As I spend a lot of my time making presentations, I take some pride in doing what I hope is a good job. Well, at least I get good feedback quite often, so I know I am somewhat successful. There are many factors that contribute to a well executed presentation, but an area that seems to cause a lot of challenge is the use of PowerPoint. As I have done before [here and here], I would like to share some more tips gleaned from my experience.
This time I have two hints to make presentations a little bit smoother and hopefully avoid murder by PowerPoint …
There is a PowerPoint feature which, if used in a sensible way, can really improve the impression given to your audience: hyperlinks. These can broadly be used in three ways:
- To link to other presentations – from an agenda slide, for example. This enables you to have complete control of what the audience is seeing, with no need to start/stop PowerPoint or mess around finding presentation files. When the hyperlinked presentation finishes [either by coming to the end of hitting the ESC key], the display will return to the top level presentation [i.e. the agenda slide].
- To link to a website. If you are talking about some Web content and have an Internet connection, it may be useful to invoke the default browser directly from your presentation.
- To run another program. Maybe you want to run a demonstration of a software product during your presentation. Hyperlinking to the executable makes running the demo seamless.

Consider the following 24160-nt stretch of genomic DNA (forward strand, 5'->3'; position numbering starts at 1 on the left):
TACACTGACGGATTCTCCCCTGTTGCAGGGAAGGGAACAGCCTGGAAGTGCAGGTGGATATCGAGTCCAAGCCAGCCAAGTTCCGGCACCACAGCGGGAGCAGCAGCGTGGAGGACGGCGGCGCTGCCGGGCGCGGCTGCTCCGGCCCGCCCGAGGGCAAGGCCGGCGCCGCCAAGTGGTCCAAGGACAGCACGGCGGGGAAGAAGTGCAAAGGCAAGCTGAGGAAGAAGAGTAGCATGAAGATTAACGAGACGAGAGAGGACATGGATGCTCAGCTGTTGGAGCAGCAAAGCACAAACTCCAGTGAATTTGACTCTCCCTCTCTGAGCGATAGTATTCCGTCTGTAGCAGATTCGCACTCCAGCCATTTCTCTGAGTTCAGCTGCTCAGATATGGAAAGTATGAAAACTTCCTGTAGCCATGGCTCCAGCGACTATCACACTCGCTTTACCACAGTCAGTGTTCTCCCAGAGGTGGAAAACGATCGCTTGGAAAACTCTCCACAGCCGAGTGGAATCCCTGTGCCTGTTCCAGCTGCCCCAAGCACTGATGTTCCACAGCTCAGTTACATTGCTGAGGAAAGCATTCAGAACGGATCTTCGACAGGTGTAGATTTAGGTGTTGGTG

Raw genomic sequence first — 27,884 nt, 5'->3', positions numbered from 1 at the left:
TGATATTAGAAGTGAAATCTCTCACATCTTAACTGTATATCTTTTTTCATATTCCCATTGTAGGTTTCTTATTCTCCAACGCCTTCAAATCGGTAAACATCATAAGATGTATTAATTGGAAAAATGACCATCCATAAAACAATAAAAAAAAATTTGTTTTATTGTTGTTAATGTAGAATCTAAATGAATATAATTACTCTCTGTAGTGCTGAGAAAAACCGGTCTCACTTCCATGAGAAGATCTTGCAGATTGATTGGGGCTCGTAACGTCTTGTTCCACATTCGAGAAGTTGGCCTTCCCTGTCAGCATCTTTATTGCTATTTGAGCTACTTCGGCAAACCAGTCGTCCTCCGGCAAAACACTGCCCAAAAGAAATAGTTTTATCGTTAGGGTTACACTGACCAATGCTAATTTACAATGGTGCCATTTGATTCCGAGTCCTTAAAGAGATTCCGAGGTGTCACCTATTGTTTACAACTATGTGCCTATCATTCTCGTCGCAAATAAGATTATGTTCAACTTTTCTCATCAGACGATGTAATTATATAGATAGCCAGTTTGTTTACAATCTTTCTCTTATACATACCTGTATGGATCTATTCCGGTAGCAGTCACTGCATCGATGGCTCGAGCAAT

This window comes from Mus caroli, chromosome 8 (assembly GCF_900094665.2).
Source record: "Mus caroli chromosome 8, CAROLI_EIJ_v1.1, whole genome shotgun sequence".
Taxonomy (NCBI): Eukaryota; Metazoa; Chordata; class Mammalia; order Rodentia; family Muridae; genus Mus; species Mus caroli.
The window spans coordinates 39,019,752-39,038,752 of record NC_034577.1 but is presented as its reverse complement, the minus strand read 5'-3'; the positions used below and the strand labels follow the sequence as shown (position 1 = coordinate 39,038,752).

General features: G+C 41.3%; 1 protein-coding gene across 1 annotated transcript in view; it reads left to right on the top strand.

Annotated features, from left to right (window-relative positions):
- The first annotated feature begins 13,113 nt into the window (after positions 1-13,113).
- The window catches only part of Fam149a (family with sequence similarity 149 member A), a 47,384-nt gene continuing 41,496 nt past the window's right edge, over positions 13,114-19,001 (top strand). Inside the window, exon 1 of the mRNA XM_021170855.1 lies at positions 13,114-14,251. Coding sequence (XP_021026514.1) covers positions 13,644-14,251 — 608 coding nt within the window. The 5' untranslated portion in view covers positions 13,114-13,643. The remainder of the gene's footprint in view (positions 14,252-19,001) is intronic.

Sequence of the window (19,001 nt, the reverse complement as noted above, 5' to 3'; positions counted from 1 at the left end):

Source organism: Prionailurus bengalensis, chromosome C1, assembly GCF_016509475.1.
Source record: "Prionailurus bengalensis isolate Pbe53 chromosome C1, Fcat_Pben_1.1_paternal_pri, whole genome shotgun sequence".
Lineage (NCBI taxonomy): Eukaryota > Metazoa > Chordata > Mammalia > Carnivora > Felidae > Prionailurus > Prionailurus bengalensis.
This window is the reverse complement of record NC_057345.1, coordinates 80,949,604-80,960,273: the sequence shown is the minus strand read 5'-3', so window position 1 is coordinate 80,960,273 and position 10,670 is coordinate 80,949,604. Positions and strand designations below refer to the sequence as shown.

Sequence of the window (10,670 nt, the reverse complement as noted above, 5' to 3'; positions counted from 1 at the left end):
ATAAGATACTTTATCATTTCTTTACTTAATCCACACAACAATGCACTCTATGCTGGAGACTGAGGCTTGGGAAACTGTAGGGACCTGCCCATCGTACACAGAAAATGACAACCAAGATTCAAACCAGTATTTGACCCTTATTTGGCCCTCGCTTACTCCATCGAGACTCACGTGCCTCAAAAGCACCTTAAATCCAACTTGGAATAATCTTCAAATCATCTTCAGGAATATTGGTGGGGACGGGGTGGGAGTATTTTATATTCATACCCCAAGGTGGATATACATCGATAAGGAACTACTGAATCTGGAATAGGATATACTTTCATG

There are essentially two ways to make a hyperlink in PowerPoint:
- You can select some text, then right click on it and set up the hyperlink. The dialog is, I believe, quite straightforward. The drawback is that the resulting hyperlinked text is underlined [like on old-fashioned Web pages] and underlining is really bad. It significantly reduces readability. I am sure that there used to be a way to stop this underlining, but if it is possible now, I am unable to figure that out.
- You can right click on an object, which can be a graphic, a shape or even a text box and set up a hyperlink – this makes the entire object “hot”.
The second method can be used to enable textual hyperlinks without the underlining. Either you hyperlink the entire text box or you place a rectangular shape over the text that you want “live”, add a hyperlink to it, then make the shape borderless and transparent [do not make it “no fill”, just set transparency in the object Properties to 100%].
This ZIP file contains three PowerPoint files called A, B and C, which illustrate the use of hyperlinks. Just open A and hit F5 to present [or right click on the file and select Show]. There is just a single slide that hyperlinks to the other 2 presentations in the two ways that I described. Have a play.
My second tip is much simpler, but can make presenting just a tiny bit simpler. How do you advance slides during a presentation? If you have a wireless remote controller, then you are sorted – that is the best way by far and those devices are a worthwhile investment. The zero cost way is to either left click on the mouse or hit a key on the keyboard. I do not favor the use of a mouse, as moving it can cause a distracting pointer to appear and an accidental right click is annoying. There are many keys on the keyboard to advance slides: right-arrow, down-arrow, ENTER and page-down are all options. However, I always use the SPACE key. Why? It is the biggest “target”, which means that hitting it accurately in a dimly lit room is straightforward. Stepping back a slide can also be done with a selection of keys – probably the best is BACKSPACE, as, again, that key is largest.
If you have any good PowerPoint tips, please share them by comment or email.